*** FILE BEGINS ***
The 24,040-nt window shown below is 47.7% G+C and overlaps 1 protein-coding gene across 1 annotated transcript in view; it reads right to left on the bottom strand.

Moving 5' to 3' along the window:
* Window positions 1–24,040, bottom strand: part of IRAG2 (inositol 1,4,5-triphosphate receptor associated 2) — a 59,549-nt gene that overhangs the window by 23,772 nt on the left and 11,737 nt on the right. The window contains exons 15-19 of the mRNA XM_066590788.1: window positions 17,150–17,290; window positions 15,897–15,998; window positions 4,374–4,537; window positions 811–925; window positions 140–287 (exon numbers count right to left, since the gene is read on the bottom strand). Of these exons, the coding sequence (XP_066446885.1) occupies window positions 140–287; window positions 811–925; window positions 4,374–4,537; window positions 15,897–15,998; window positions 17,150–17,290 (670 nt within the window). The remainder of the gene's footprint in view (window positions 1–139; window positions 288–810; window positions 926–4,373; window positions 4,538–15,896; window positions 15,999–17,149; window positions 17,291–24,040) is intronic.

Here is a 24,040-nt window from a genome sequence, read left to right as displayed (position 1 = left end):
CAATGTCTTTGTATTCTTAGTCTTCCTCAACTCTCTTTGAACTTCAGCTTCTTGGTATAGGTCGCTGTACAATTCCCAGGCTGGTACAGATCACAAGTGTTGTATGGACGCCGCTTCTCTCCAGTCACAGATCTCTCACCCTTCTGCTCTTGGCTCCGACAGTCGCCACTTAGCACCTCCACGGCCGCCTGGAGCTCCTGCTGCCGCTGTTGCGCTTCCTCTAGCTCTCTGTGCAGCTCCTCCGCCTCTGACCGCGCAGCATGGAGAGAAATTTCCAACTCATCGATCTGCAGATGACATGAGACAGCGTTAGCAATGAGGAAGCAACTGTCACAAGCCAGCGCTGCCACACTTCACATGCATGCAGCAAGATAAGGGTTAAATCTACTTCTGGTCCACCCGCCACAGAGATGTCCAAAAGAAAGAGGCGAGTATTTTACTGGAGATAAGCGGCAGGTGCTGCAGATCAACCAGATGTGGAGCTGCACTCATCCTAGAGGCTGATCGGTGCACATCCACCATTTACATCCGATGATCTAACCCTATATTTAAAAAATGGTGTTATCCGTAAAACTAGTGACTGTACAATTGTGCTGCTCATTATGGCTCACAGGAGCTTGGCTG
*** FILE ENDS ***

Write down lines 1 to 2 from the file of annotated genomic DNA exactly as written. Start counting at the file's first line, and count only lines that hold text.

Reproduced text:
The 24,040-nt window shown below is 47.7% G+C and overlaps 1 protein-coding gene across 1 annotated transcript in view; it reads right to left on the bottom strand.

Moving 5' to 3' along the window: